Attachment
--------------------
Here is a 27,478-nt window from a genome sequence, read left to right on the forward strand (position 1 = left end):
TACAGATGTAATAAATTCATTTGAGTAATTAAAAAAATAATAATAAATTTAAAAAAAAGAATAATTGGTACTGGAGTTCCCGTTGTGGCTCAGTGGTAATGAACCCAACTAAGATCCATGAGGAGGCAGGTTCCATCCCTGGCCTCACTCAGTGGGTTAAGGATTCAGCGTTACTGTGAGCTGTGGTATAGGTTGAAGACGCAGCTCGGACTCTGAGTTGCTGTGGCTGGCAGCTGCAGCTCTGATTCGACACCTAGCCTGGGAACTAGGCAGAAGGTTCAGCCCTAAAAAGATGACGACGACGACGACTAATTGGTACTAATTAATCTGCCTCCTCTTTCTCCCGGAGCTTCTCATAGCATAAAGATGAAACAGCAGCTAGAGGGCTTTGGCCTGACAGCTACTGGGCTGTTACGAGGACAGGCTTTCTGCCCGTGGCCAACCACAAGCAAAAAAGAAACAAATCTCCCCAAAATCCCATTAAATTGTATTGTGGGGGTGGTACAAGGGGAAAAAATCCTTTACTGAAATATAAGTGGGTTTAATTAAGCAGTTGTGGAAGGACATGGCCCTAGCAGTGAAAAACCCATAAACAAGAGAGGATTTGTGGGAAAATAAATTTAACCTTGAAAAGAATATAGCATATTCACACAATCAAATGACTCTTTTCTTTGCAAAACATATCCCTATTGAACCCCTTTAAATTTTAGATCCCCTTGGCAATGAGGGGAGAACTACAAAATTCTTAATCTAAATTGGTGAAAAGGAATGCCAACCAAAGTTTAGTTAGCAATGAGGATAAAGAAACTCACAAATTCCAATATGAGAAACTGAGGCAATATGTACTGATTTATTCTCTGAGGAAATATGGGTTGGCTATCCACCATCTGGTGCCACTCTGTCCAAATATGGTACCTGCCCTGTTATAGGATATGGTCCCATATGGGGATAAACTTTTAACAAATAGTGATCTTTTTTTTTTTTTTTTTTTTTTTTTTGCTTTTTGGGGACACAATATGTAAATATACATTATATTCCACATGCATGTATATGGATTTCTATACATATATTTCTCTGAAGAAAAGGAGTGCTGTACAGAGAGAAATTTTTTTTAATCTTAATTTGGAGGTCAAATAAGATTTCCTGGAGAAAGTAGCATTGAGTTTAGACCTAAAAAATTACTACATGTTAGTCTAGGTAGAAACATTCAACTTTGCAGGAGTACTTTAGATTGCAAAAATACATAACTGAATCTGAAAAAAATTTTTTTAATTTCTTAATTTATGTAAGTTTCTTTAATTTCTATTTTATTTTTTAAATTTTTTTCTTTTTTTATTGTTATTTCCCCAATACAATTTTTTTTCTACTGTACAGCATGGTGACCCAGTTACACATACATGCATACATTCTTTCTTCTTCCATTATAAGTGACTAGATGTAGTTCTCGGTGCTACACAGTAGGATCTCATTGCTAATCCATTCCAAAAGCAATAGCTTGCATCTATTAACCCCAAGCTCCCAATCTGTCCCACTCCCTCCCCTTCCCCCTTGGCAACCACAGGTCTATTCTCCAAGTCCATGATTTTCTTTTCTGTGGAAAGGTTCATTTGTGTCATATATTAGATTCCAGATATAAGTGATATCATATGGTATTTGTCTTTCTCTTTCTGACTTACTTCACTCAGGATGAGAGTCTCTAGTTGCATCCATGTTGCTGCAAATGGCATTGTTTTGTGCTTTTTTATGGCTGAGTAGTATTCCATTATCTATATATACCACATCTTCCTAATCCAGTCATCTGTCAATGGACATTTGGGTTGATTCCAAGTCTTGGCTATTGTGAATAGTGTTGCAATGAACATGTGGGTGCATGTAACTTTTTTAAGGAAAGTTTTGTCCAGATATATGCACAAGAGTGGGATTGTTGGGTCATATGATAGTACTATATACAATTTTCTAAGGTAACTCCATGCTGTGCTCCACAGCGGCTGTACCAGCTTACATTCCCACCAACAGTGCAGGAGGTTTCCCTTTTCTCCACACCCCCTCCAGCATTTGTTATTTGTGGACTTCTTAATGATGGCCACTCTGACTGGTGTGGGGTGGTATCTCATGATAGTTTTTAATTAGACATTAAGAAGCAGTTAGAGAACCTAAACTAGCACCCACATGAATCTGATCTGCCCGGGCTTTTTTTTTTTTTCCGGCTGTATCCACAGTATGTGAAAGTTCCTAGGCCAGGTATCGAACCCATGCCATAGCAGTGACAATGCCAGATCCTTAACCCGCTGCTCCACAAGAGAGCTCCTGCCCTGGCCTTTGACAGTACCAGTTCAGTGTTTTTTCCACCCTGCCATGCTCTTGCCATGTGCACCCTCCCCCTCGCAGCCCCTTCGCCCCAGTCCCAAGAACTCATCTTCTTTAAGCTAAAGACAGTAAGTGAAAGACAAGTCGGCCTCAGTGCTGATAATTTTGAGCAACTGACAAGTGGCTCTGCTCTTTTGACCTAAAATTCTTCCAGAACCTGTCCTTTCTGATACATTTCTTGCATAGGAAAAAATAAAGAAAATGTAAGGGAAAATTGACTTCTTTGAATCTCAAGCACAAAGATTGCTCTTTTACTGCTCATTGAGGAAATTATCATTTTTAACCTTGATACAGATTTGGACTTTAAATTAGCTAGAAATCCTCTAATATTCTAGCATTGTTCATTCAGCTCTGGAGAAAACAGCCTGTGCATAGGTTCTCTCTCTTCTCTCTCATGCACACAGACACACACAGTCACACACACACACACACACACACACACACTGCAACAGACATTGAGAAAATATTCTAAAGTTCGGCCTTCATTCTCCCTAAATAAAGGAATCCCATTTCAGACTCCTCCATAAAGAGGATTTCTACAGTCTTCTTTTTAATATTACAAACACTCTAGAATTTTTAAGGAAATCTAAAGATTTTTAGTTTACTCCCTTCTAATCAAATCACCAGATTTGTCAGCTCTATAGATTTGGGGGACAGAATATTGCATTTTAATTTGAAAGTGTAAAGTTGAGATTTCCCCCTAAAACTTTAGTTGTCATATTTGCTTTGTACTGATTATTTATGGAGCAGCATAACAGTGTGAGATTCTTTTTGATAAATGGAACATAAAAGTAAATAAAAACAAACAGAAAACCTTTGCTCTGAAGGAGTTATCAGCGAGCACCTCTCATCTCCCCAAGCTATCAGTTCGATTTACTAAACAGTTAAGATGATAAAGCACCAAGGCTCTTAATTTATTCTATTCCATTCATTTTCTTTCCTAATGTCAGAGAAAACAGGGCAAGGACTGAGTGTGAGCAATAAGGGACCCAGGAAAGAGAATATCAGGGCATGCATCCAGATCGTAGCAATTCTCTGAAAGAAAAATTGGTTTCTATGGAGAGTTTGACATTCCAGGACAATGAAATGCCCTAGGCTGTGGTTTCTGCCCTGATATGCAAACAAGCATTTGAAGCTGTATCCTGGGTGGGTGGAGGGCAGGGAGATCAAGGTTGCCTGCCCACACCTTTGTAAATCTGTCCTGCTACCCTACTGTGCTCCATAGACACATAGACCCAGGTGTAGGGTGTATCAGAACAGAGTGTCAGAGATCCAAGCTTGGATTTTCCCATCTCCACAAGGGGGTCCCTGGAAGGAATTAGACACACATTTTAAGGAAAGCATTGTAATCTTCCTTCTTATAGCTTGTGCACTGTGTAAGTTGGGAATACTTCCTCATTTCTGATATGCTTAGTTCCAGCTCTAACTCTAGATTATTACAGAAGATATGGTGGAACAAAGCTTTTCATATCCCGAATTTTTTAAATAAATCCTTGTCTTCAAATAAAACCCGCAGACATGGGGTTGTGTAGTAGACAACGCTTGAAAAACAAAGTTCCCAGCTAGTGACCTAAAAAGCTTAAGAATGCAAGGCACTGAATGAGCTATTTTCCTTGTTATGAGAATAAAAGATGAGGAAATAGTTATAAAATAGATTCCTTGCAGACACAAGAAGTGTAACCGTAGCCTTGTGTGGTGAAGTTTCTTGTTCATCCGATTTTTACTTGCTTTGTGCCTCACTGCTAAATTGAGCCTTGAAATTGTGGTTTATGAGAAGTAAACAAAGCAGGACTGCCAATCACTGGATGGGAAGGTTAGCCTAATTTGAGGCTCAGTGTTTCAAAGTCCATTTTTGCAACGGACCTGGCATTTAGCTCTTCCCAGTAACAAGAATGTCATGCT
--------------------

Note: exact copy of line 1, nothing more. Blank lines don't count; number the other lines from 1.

Here is a 27,478-nt window from a genome sequence, read left to right on the forward strand (position 1 = left end):